I had heard some great stories from Lewis Black about his playwriting past and career arc last year during his XM Unmasked interview, but for his Saturday night sit-down with the New York Times for its Arts & Leisure Weekend, Times TV critic Alessandra Stanley wanted to focus more on politics.

Stanley said she was glad to have Black in the building "because we can't quote you in the New York Times." To wit, they played a clip beforehand that opened with Black griping about the cold winter with this line: "Where the f*@& is global warming?!"

She wanted to know how Black would be funny without politicians such as Dick Cheney in power. Black's reply: "Between him and me, there's a ton of assholes." As for Obama? Black noted that community organizer types such as Obama, "they're never funny. It's a different kind of asshole!" Instead, Black zeroed in on the president-elect's ongoing message of hope. "This hope thing," Black called it. "I'm 60. Hope's passed me by."

He reminded us that he didn't start out as a political comedian. "I had 45 minutes on weather," he said, claiming, "no comic has beaten me on that."

He shrugged off the Caroline Kennedy for Senate question. "Kennedys? After the Bushes, who gives a sh@&." But he loved the Bernie Madoff scandal as a source of material. "It's like Dickens every day…there's no writer who could be talented…prescient enough to make up this character." But he didn't blame Madoff solely for the declining economy, first jokingly answering "Disney," then following up with "Calvin Klein, Ralph Lauren. Once we got into all of those logo clothes, that's where it started." This notion of status symbols and needing to buy specific brands to keep up with the Joneses. Black didn't bite on a question about loving the Clintons more than the Republicans, instead suggesting that he always votes socialist. Somewhere in there, he talked about A Long Day's Journey into Night, but apparently, we weren't following along. "If you think you could drop a Mary Tyrone reference, this would be the room?!"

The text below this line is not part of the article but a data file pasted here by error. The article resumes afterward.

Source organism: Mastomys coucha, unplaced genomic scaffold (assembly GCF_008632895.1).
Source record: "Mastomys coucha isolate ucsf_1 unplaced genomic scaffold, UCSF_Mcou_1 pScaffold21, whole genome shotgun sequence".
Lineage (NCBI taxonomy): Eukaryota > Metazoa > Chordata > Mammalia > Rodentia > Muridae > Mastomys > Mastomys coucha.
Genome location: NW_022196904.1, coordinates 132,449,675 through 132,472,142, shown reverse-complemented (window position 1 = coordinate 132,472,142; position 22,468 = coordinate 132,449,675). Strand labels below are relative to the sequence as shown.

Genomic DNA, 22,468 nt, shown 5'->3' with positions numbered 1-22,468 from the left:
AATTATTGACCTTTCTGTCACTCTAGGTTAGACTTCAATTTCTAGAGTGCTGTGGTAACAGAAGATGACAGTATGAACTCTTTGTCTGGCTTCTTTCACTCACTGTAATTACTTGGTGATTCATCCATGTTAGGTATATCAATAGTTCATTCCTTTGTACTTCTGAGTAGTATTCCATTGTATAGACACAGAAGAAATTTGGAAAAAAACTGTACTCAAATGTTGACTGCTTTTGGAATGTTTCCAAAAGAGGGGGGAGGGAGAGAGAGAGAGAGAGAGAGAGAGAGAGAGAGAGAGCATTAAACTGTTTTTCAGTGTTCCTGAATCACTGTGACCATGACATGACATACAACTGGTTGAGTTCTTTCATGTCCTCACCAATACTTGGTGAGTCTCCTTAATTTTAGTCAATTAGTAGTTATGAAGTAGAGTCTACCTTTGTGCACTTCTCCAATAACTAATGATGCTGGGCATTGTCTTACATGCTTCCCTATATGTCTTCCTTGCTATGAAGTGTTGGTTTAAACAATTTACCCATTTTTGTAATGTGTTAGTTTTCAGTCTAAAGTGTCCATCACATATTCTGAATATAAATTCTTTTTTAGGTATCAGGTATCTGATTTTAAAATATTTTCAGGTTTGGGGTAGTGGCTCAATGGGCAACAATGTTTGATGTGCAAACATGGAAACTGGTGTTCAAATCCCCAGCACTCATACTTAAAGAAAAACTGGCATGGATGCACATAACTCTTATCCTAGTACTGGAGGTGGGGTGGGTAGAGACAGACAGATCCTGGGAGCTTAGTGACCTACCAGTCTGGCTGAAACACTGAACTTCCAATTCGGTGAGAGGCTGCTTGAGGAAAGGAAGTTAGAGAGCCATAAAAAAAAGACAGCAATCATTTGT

Talking about comedy, he cited Louis CK, Dom Irrera, Kathleen Madigan, Doug Stanhope, Dave Attell, Sean Rouse among stand-ups who should get more attention. He singled out Madigan as someone who the corporate types running show business cannot quite figure out, for reasons he himself cannot fathom. "There's a ton of these people out there," he said of comedians worthy of your time. Good going, there.

In that vein, he noted that George Carlin had called him years ago to compliment him after a Comedy Central special, and that was when Black knew he was on the right track. "That was more important than anything," he said.

Black said he had just gotten back from a December holiday USO trip to Germany, Iraq, Afghanistan and Kosovo, and had kind words for Adm. Mike Mullen, the Chairman of the Joint Chiefs of Staff. In fact, Black also noted that a 60 Minutes crew joined them for part of the trip, with its profile of Mullen airing last night. Black didn't make the cut in that footage, though USO-tourmate Kid Rock did for a few seconds. Also on the tour, Madigan, longtime stand-up friend John Bowman, and country singer Kellie Pickler. "She's like a countrified version of Gracie Allen!" Black said of Pickler.

And in the spring, look forward to a public reading from him and Mark Linn-Baker of their 1981 Off-Broadway play, The Laundry Hour. Stanley read aloud from the Times review, which was Black's first official review in the paper of record, and Black acknowledged that he once drove the critic on a long-distance road trip years before that, and thought that if he'd gotten into a fatal accident then, he would have made a lasting impact on the New York theater. He said the March reading will help raise funds through New York Stage and Film.